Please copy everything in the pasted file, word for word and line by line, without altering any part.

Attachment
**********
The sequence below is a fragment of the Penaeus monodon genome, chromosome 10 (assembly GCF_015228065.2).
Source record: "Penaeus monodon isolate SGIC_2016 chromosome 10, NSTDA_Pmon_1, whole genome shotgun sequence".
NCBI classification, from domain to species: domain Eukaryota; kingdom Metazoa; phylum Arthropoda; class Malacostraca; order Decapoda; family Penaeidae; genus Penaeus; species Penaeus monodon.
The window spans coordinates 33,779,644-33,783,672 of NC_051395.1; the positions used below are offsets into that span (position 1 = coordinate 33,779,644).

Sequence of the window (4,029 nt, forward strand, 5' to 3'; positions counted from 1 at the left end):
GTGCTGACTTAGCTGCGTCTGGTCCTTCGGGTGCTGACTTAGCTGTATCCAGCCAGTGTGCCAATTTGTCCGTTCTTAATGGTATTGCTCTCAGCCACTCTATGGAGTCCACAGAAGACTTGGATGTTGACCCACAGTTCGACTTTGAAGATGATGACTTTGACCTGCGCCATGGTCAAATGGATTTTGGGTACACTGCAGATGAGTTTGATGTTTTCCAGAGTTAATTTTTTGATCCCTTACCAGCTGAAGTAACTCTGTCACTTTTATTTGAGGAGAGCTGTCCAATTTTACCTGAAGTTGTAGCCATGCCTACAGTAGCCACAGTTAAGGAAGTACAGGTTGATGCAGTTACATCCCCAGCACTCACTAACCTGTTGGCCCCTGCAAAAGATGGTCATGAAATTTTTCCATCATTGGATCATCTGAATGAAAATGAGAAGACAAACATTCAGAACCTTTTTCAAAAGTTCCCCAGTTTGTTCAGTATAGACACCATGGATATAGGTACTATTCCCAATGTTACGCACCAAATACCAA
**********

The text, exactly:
The sequence below is a fragment of the Penaeus monodon genome, chromosome 10 (assembly GCF_015228065.2).
Source record: "Penaeus monodon isolate SGIC_2016 chromosome 10, NSTDA_Pmon_1, whole genome shotgun sequence".
NCBI classification, from domain to species: domain Eukaryota; kingdom Metazoa; phylum Arthropoda; class Malacostraca; order Decapoda; family Penaeidae; genus Penaeus; species Penaeus monodon.
The window spans coordinates 33,779,644-33,783,672 of NC_051395.1; the positions used below are offsets into that span (position 1 = coordinate 33,779,644).

Sequence of the window (4,029 nt, forward strand, 5' to 3'; positions counted from 1 at the left end):
GTGCTGACTTAGCTGCGTCTGGTCCTTCGGGTGCTGACTTAGCTGTATCCAGCCAGTGTGCCAATTTGTCCGTTCTTAATGGTATTGCTCTCAGCCACTCTATGGAGTCCACAGAAGACTTGGATGTTGACCCACAGTTCGACTTTGAAGATGATGACTTTGACCTGCGCCATGGTCAAATGGATTTTGGGTACACTGCAGATGAGTTTGATGTTTTCCAGAGTTAATTTTTTGATCCCTTACCAGCTGAAGTAACTCTGTCACTTTTATTTGAGGAGAGCTGTCCAATTTTACCTGAAGTTGTAGCCATGCCTACAGTAGCCACAGTTAAGGAAGTACAGGTTGATGCAGTTACATCCCCAGCACTCACTAACCTGTTGGCCCCTGCAAAAGATGGTCATGAAATTTTTCCATCATTGGATCATCTGAATGAAAATGAGAAGACAAACATTCAGAACCTTTTTCAAAAGTTCCCCAGTTTGTTCAGTATAGACACCATGGATATAGGTACTATTCCCAATGTTACGCACCAAATACCAA